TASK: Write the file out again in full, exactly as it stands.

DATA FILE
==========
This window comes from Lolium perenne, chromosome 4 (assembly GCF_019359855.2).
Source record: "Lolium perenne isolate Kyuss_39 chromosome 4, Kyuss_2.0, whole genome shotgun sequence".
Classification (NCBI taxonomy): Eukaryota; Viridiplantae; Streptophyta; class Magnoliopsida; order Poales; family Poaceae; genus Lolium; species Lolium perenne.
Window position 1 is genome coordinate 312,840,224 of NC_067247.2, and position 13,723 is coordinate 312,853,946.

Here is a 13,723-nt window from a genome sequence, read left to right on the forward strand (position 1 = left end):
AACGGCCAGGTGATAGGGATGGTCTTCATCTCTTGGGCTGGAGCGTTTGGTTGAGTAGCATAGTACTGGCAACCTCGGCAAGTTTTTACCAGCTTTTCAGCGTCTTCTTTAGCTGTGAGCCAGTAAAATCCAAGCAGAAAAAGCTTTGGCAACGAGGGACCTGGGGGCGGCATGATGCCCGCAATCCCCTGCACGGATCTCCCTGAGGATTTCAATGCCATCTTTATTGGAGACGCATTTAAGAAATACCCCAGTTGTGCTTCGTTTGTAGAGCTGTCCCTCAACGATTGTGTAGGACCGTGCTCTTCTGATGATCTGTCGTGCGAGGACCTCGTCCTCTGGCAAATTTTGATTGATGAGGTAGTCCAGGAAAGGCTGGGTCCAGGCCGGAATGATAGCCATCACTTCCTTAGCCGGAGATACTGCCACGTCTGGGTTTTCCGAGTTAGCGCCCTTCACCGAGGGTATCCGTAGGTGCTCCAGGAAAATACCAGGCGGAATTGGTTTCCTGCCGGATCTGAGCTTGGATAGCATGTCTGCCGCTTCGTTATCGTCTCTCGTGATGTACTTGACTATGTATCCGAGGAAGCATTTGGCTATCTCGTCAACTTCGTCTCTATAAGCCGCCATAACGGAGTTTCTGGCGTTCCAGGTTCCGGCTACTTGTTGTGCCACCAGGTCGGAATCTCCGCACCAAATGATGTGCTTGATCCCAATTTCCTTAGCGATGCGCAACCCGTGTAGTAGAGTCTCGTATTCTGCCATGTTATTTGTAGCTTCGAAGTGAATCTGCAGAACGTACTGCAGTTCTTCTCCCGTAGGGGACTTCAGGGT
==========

This window comes from Lolium perenne, chromosome 4 (assembly GCF_019359855.2).
Source record: "Lolium perenne isolate Kyuss_39 chromosome 4, Kyuss_2.0, whole genome shotgun sequence".
Classification (NCBI taxonomy): Eukaryota; Viridiplantae; Streptophyta; class Magnoliopsida; order Poales; family Poaceae; genus Lolium; species Lolium perenne.
Window position 1 is genome coordinate 312,840,224 of NC_067247.2, and position 13,723 is coordinate 312,853,946.

Here is a 13,723-nt window from a genome sequence, read left to right on the forward strand (position 1 = left end):
AACGGCCAGGTGATAGGGATGGTCTTCATCTCTTGGGCTGGAGCGTTTGGTTGAGTAGCATAGTACTGGCAACCTCGGCAAGTTTTTACCAGCTTTTCAGCGTCTTCTTTAGCTGTGAGCCAGTAAAATCCAAGCAGAAAAAGCTTTGGCAACGAGGGACCTGGGGGCGGCATGATGCCCGCAATCCCCTGCACGGATCTCCCTGAGGATTTCAATGCCATCTTTATTGGAGACGCATTTAAGAAATACCCCAGTTGTGCTTCGTTTGTAGAGCTGTCCCTCAACGATTGTGTAGGACCGTGCTCTTCTGATGATCTGTCGTGCGAGGACCTCGTCCTCTGGCAAATTTTGATTGATGAGGTAGTCCAGGAAAGGCTGGGTCCAGGCCGGAATGATAGCCATCACTTCCTTAGCCGGAGATACTGCCACGTCTGGGTTTTCCGAGTTAGCGCCCTTCACCGAGGGTATCCGTAGGTGCTCCAGGAAAATACCAGGCGGAATTGGTTTCCTGCCGGATCTGAGCTTGGATAGCATGTCTGCCGCTTCGTTATCGTCTCTCGTGATGTACTTGACTATGTATCCGAGGAAGCATTTGGCTATCTCGTCAACTTCGTCTCTATAAGCCGCCATAACGGAGTTTCTGGCGTTCCAGGTTCCGGCTACTTGTTGTGCCACCAGGTCGGAATCTCCGCACCAAATGATGTGCTTGATCCCAATTTCCTTAGCGATGCGCAACCCGTGTAGTAGAGTCTCGTATTCTGCCATGTTATTTGTAGCTTCGAAGTGAATCTGCAGAACGTACTGCAGTTCTTCTCCCGTAGGGGACTTCAGGGT